From the Editors
The New York Times says Jadaliyya "Brings New Life to Arab Studies." Read about it by clicking here.
Betty S. Anderson
I took advantage of a recent promotion by my cable company to power-watch both seasons of Showtime’s Homeland. Before taking this plunge, I had purposely stayed away from Argo and Zero Dark Thirty, which have Central Intelligence Agency (CIA) heroes pitted against Muslim enemies. I never tuned into any of the seasons of 24, a show that shares the same producers with Homeland, who have teamed up with the Israeli crew who created Homeland’s precursor, Hatufim (“Hostages”). I ...Keep Reading »
New Texts Out Now: Betty S. Anderson, The American University of Beirut: Arab Nationalism and Liberal Education
Betty S. Anderson, The American University of Beirut: Arab Nationalism and Liberal Education. Austin: University of Texas Press, 2011. Jadaliyya (J): What made you write this book? Betty S. Anderson (BSA): I always joke that I conceived the project in the pool of the Carlton Hotel in Beirut. In June 2000, I visited Beirut for the first time so I could attend an Arab American University Graduate (AAUG) conference. One day, I walked with some friends all along the ...Keep Reading »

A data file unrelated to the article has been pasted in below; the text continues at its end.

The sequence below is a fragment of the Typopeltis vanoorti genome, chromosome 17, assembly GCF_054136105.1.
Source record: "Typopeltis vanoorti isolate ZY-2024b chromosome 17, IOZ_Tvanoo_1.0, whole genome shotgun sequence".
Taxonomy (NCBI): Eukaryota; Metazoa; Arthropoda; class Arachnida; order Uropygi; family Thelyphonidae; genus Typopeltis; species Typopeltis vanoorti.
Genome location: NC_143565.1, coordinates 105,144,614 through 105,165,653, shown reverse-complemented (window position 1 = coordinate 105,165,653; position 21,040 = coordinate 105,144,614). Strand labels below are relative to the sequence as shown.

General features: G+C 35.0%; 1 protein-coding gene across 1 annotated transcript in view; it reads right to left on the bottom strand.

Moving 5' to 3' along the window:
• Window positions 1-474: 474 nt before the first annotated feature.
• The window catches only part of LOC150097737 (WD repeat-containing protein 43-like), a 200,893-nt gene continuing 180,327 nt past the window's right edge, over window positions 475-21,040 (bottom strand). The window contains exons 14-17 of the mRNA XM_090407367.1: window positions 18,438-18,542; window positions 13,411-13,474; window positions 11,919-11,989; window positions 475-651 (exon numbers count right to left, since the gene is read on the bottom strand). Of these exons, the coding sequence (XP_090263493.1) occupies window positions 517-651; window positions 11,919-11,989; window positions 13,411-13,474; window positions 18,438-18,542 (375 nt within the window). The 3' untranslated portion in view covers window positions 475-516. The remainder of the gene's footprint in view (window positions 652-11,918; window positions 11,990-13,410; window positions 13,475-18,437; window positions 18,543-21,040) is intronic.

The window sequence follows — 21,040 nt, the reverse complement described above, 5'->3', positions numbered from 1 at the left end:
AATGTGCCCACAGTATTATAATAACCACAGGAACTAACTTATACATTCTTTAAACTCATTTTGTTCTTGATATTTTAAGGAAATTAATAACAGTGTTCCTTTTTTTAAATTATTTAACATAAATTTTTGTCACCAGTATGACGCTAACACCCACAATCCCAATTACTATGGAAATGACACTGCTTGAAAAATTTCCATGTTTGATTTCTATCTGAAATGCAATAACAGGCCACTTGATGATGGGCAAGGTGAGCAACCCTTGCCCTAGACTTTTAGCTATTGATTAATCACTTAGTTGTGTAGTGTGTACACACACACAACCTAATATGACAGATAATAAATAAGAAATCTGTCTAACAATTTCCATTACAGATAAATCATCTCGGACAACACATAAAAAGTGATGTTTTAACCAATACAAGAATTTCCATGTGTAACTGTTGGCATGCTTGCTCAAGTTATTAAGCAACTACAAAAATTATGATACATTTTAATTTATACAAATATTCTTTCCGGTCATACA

A couple of weeks ago on Jadaliyya, Jessica Winegar reported on some of the stories she heard from the older men and women she met in Tahrir Square in Cairo. A number of them spoke of being leftist student activists in the 1970s but in the years since had to watch, as Winegar writes, “their youthful dreams of creating a just society crumble before their eyes.” While analysts have listed historical antecedents to the current events, such as the 1919 Revolution in ...Keep Reading »
Betty S. Anderson is an Associate Professor of Middle East History at Boston University and the author of Nationalist Voices in Jordan: The Street and the State (University of Texas Press, 2005) and The American University of Beirut: Arab Nationalism and Liberal Education (University of Texas Press, 2011).
"In Iran... very few post-revolutionary works of literature or cinema have even touched upon the 1979 revolution... in contrast to cultural policies around the Iran-Iraq war, where memory discourse shows a sophisticated awareness of the social power of commemorative narratives."click | email | tweet